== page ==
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February 23rd Edition

In This Issue:

 

Riding BE-cause ~ Charitable & Educational Events in the Carolinas

Learn about: Ride for a Life, April 16th in West Columbia!

Lil' Weather

Free Thinking with FancyFree: Why do you Ride?

Bub: Looking for Good Routes to Ride?

Your Myrtle Beach Discount Card

Gary: Patriot Guard Rides

Loose Talk with Jon: Indian Fusion is a Winner!

CLICK BELOW to buy your money-saving "Carolina Rider" discount card for Myrtle Beach businesses!

CLICK ABOVE to buy your money-saving "Carolina Rider" discount card for Myrtle Beach businesses!

 

 

UCP of South Carolina hosts fourth annual Ride for a Life fundraiser

> Saturday, April 16 <

Get your motors running and your kickstands up for a good cause!  United Cerebral Palsy of South Carolina (UCPSC) will host its fourth annual Ride for a Life motorcycle fundraiser on Saturday, April 16, 2016.  Proceeds raised from the event will benefit the individuals served by UCPSC, all of whom have a range of life-long developmental and intellectual disabilities.  The event is being led for the third year in a row by members of the Mad Hatters Riding Club of Gaston, SC. 
Registration for Ride for a Life is available on the UCPSC website, www.ucpsc.org/events.  The cost is $10 for a single rider; $15 per couple; and $50 per groups of five riders.  Event t-shirts are included with the registration fee at no extra cost for those riders participating in the event.  They will also be on sale to non riders for $10 a piece.  Check-in begins at 9 a.m. at the United Cerebral Palsy of South Carolina office at 1101 Harbor Drive, West Columbia, SC and the ride kicks off at 11 a.m.  Riders will stop at several different locations around the Lake Murray area before arriving at the after party destination starting at 3 p.m.  The after party will feature music provided by Tekni-Sounds Media of South Carolina, a raffle, auction, and 50/50 drawing.  Maps and directions to the various destinations will be posted on the UCPSC event page. 
Marketing and advertising support is provided by The Carolina Rider.   
For more information, please contact Alanna Boozer, Development Coordinator for UCPSC, at alayton@ucpsc.org or 803-926-8878. 
About United Cerebral Palsy of South Carolina

The mission of United Cerebral Palsy of South Carolina is to positively support and impact the achievement of a Life Without Limits for people with disabilities. UCPSC offers a wide range of programs and supports for these individuals and their families, including community living services, adult day programming and employment services. United Cerebral Palsy of South Carolina serves adults with a variety of developmental disabilities including Cerebral Palsy, intellectual disabilities, autism, Down syndrome, Spina Bifida, and traumatic brain injuries.  For more information, visit www.ucpsc.org

 

 

The Little Weather Quickie for the Greater Charlotte Area

for Week of February 24-March 1, 2016

Wednesday 69h & 100% rain, Thursday 55h & p-cloudy/wind, Friday 52h & sunny, Saturday 53h & sunny, Sunday 64h & sunny, Monday 66h & m-sunny, Tuesday 65h & p-cloudy (as per weather.com on 2/23/16)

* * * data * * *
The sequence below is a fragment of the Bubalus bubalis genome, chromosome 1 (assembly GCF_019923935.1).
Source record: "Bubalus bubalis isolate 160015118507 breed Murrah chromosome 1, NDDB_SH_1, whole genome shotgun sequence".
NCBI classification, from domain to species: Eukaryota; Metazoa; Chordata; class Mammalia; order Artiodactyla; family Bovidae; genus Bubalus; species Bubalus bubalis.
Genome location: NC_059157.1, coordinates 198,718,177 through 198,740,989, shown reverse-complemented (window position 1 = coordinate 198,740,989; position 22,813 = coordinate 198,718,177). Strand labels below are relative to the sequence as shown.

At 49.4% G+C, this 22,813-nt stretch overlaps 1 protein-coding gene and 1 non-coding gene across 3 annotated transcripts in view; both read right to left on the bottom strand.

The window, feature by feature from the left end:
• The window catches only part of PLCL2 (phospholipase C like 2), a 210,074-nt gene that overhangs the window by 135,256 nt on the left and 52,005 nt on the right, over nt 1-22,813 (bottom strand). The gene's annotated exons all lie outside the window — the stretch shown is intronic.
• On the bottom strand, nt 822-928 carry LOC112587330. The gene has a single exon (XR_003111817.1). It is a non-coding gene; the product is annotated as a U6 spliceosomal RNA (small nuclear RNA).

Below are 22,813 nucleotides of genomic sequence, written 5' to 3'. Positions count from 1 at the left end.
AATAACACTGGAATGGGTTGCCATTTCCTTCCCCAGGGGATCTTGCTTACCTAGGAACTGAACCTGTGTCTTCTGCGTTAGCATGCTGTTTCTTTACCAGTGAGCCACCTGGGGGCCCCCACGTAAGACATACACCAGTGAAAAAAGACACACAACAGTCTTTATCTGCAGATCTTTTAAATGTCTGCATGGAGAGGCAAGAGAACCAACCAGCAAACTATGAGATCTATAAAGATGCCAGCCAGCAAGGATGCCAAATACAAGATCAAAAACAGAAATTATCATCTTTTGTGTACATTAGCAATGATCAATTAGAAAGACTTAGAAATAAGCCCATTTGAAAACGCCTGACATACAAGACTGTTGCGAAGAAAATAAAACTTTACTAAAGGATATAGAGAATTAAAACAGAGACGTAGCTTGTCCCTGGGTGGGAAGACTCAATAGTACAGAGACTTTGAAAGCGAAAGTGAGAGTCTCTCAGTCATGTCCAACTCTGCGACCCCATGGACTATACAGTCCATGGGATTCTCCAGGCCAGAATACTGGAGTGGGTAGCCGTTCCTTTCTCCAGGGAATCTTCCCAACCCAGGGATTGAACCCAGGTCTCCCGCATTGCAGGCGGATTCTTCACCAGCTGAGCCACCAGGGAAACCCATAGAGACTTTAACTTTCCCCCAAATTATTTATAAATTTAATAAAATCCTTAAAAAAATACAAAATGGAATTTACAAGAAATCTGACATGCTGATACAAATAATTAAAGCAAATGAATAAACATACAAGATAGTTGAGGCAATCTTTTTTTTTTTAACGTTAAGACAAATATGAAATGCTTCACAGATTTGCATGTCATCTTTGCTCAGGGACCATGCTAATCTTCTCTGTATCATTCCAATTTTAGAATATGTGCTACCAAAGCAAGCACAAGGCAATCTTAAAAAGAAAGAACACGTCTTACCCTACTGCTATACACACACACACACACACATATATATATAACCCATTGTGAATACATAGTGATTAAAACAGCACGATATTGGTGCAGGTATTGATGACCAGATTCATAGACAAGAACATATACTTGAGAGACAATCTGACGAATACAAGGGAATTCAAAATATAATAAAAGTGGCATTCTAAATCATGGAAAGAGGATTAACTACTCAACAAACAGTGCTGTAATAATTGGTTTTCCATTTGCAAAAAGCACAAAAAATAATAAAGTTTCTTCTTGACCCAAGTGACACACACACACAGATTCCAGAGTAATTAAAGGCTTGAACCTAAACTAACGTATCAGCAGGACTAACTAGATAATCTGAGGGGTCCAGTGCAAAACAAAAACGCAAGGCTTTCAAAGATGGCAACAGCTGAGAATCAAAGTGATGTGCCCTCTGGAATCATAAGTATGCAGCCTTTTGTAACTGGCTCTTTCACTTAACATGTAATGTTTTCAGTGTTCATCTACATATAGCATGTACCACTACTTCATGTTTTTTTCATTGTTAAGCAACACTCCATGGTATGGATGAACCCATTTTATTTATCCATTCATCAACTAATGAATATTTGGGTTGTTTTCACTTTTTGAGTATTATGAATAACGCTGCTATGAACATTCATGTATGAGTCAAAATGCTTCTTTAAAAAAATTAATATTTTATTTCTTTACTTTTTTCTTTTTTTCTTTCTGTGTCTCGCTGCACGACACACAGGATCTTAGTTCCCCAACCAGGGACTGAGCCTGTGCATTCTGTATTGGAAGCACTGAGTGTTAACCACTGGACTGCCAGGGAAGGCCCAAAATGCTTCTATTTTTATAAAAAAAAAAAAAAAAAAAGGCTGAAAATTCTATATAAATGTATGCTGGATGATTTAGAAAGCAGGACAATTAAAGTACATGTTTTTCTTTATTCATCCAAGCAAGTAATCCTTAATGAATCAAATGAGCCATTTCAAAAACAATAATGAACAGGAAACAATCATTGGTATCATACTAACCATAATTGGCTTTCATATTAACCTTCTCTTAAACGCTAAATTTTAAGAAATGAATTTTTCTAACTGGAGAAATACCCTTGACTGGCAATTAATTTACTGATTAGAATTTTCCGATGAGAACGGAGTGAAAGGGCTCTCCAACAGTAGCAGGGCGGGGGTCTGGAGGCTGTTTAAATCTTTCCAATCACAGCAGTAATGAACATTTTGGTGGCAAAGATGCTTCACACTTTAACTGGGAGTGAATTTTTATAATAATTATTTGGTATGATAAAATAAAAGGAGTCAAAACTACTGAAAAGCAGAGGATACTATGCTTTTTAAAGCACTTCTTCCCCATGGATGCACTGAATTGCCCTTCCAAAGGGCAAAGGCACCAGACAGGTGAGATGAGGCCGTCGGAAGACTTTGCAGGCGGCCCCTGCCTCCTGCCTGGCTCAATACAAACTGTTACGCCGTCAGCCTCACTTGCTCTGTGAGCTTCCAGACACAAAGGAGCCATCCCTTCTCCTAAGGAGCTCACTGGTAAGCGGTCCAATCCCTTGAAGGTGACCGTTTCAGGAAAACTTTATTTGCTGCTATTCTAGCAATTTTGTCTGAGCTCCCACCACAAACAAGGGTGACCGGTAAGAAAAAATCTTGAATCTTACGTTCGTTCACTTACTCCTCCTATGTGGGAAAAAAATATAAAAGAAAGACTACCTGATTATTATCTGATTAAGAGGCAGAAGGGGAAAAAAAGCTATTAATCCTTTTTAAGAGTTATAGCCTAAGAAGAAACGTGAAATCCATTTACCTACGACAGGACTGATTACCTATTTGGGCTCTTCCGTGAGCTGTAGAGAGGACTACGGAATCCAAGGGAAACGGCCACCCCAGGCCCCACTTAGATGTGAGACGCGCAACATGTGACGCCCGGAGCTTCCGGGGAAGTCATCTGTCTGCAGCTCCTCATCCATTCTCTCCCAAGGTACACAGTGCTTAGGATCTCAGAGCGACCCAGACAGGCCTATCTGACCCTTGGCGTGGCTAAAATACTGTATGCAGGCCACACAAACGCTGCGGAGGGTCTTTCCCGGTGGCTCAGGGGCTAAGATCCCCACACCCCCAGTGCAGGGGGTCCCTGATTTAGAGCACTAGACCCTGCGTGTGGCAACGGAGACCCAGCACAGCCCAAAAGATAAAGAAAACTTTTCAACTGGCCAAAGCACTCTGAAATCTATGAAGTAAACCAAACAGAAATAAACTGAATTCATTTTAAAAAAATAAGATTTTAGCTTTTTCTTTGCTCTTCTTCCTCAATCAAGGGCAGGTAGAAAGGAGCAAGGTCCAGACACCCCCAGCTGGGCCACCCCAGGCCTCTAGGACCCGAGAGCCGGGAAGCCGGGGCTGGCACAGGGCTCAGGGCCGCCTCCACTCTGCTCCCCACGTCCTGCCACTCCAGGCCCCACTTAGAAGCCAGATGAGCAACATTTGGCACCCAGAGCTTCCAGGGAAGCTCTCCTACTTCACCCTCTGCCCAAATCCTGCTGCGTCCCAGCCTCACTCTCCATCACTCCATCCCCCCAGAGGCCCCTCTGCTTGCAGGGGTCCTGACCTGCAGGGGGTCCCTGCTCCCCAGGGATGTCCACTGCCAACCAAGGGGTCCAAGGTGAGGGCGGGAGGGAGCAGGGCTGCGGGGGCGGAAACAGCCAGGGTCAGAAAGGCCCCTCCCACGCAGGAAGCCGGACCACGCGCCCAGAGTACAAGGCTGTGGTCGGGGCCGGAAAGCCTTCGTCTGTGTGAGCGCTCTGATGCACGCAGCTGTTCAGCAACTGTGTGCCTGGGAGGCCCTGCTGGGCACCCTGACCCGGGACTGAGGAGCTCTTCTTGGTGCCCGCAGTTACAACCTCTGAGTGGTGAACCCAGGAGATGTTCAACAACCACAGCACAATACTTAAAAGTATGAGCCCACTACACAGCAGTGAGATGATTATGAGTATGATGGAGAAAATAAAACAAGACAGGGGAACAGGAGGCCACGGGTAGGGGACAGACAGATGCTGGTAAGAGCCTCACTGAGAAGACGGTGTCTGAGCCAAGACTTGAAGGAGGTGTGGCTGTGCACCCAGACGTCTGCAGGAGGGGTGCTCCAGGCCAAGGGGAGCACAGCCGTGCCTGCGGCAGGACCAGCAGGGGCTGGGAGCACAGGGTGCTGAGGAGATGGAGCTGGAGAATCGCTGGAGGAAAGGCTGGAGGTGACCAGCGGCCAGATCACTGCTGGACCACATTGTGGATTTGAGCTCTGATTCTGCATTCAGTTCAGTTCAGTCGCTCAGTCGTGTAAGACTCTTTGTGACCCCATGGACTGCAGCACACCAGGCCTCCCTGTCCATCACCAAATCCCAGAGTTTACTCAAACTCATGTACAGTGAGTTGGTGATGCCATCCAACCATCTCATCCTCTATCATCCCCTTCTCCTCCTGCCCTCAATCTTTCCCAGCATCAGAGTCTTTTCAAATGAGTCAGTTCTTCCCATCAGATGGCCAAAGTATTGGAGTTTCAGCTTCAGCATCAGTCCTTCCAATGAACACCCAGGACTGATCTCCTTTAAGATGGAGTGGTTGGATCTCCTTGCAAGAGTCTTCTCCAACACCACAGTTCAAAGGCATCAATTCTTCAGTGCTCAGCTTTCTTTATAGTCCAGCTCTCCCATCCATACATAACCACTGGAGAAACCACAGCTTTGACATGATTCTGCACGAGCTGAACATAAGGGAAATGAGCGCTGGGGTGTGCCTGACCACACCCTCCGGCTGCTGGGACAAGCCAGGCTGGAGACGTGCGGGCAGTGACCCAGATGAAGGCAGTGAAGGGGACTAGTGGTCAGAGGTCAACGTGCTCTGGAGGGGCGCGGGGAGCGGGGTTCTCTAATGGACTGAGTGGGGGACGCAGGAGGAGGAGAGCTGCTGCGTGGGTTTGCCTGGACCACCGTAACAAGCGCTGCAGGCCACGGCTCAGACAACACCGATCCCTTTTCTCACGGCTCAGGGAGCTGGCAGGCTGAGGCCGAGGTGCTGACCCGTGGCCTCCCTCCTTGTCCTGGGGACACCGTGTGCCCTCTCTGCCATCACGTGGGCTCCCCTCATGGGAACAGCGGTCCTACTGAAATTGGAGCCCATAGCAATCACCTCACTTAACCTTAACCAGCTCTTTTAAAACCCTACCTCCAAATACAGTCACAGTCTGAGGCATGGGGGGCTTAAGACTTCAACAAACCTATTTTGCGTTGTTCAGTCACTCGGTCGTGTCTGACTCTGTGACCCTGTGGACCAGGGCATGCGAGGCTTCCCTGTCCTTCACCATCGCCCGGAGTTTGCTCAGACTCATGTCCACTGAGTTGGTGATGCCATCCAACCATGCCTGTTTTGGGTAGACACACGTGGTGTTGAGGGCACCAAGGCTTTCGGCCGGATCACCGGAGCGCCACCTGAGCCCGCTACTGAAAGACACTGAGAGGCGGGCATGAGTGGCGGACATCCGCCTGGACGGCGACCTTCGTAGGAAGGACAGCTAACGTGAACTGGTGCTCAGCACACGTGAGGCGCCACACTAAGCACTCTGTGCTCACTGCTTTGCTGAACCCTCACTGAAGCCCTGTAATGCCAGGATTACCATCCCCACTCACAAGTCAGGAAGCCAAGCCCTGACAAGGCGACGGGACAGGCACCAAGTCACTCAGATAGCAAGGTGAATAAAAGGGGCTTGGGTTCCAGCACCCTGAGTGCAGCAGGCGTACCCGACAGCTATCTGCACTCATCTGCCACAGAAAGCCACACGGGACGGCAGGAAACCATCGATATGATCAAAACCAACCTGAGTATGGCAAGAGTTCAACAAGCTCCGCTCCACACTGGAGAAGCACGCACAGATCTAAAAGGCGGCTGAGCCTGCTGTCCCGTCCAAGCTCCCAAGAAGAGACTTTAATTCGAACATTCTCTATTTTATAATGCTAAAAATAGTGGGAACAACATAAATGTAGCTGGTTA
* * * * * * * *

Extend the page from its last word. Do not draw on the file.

Why do you Ride?

Over the years, I've heard this statement from more riders than I wish to hear it from: "I'm not like all you other riders." The folks who say it are trying to say that they don't get involved in the same kinds of activities or rides (or whatever) as what they think the majority of riders do.

This is an infuriating statement in my mind and heart. Why? Because it SEPARATES rather than unifies. It keeps us apart. And here's the thing - it's something the speaker CHOOSES to do. The person who says this, thinks this, and therefore IS the statement. If you say you're not like others, you aren't. You've just made the choice to be separate from others. You haven't acknowledged what you have in common with and what joins you to the rest of the human race; only what keeps you off on your own island.

Sure, I know we're not all alike. Sure, I know we all have uniqueness and special gifts and that we are created to be just who we are, not who everyone else is. And this kind of differentiation is valuable and important. That's not what's got me being preachy today. What's got my goat is how easily people create their own isolation because they have made a decision that no one else on this planet has any thoughts or feelings or ideas or perspectives or joys or desires or hobbies or experience of The Ride like they do.

The answer to the question "Why do you ride?" is: BECAUSE I CAN .. or BECAUSE I ENJOY IT. What more needs to be said? That's what joins us together!

As for the kinds of rides and motorcycle-related activities we enjoy, that's as vast as the numbers of riders themselves! Some folks ride as part of groups like Gary whose column today shares his story of riding with the Patriot Guard. You know, folks who ride with the Guard are all different kinds of people and, for the most part, they don't necessarily ride together except when called on and their reasons are pretty personal. For Bub and his CPR buddies who share some of their favorite routes in Bub's column today, they do ride together ... sometimes. And they ride apart as well. They ride on dirt and like twisty rides and they're mostly all leaning toward the older generation in age. But they all love to ride.

Some folks like to go to motorcycle events but some wouldn't be caught dead at an organized ride or rally. Some hit the trails, some the Interstates. As we heard in last week's edition, some ride without helmets and others ride with helmets ... plus there's those who choose to put a lid on it at will.